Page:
Reading To Kill A Mockingbird as a teenager was a seminal moment and awakening for me as a young man. It was the book that helped bridge the gap between teen and adult fiction. I was still pulp reading the likes of James Herbert and Stephen King but discovering Harper Lee led me to discover new authors like John Steinbeck, Jack Kerouac, James Joyce and Alisdair Gray. The tension and segregation of the American south depicted in To Kill A Mockingbird was completely alien to…Continue Reading “To Kill A Mockingbird”

One of my ‘go to’ thinking skills and discussion tools is a PPSS grid. Puzzles, Patterns, Similarities and Surprises. It is adapted from ‘Tell Me’, the seminal book about reading and book talk written by Aidan Chambers. The original analysis grid has Likes, Dislikes, Puzzles and Patterns. I find it a simple yet powerful way in engaging the pupils in dialogue about books, short films, writing, self / peer assessment and why they pushed Jamie into the plant pot at lunchtime. Anything at all, really….Continue Reading “Tell Me Questions”

In the early 1950s, the artist Joan Eardley could be seen transporting her easels and paints around the Glasgow tenements in a pram. She painted and photographed the ragged children of Glasgow’s inner city slum housing. The artwork she produced is also ragged and childlike. Bold colours and brash strokes. She incorporates collage with newspaper scraps added like crude nursery school graffiti. Her subjects are innocent and bright eyed. Cheeky. Poor children painted with compassion. Her photographs share the same humanity. The post-war Glasgow was a city…Continue Reading “Children and Chalk Walls”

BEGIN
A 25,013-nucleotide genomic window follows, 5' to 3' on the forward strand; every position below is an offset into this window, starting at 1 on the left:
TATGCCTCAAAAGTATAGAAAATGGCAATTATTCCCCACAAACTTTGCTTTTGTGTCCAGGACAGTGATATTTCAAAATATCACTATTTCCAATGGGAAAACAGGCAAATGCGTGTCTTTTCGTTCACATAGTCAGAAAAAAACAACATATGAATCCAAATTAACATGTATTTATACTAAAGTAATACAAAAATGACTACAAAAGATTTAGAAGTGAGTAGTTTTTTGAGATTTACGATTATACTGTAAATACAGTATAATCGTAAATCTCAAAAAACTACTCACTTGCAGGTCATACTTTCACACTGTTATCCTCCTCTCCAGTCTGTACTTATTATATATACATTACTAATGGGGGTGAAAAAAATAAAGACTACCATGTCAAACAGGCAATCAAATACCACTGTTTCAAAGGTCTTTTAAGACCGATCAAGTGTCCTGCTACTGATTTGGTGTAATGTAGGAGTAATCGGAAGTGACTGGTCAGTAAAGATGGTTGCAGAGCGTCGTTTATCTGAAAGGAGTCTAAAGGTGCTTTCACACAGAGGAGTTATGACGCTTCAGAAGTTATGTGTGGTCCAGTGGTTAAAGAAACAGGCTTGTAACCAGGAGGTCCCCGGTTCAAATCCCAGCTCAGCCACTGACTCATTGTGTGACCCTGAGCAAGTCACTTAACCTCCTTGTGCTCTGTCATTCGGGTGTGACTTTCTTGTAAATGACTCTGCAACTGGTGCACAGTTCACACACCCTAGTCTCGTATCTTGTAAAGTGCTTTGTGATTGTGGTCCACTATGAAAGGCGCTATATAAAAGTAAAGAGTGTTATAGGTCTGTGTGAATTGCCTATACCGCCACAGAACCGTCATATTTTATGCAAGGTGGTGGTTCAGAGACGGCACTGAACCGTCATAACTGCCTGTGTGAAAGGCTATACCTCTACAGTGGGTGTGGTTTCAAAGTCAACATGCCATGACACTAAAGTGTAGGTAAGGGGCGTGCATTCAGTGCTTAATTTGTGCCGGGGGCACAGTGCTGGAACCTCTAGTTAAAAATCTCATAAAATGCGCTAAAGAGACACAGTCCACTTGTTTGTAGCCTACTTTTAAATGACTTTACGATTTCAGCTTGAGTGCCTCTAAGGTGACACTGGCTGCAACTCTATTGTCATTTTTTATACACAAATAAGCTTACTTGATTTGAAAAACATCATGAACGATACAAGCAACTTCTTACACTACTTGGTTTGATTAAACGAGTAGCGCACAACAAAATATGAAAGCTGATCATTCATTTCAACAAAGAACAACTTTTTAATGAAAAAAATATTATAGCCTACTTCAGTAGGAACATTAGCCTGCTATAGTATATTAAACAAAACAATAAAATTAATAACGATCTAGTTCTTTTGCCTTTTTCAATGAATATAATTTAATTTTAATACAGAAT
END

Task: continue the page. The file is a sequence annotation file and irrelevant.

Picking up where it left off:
(Listen to this first: My teacher in p3 and p4 was called Mrs Dickson. She was very old and had been enticed back after retirement because they couldn’t fill the teaching slot in the village school. It was a composite class with 3 year groups in one and I remember lugging in to the stage above when they were being taught maths so I could attempt to answer all the tricky ‘sums’. Mrs Dickson was a keen gardener. We grew lettuces, radishes, carrots and spuds….Continue Reading “Gertcha!”

In Mark Cousin’s characteristically idiosyncratic documentary about children in cinema, he says that the best films with children are ‘not when the children on screen are spellbound by the film but when the film is spellbound by them’. It’s a fantastic documentary, culled from rare and popular children’s films that all share a unique ability to capture childhood emotion, honesty and innocence. And loneliness. Here is a list of 10 movies about children that leave me spellbound. 1. E.T. The Extra-Terrestrial (1982) I was taken…Continue Reading “Spellbound”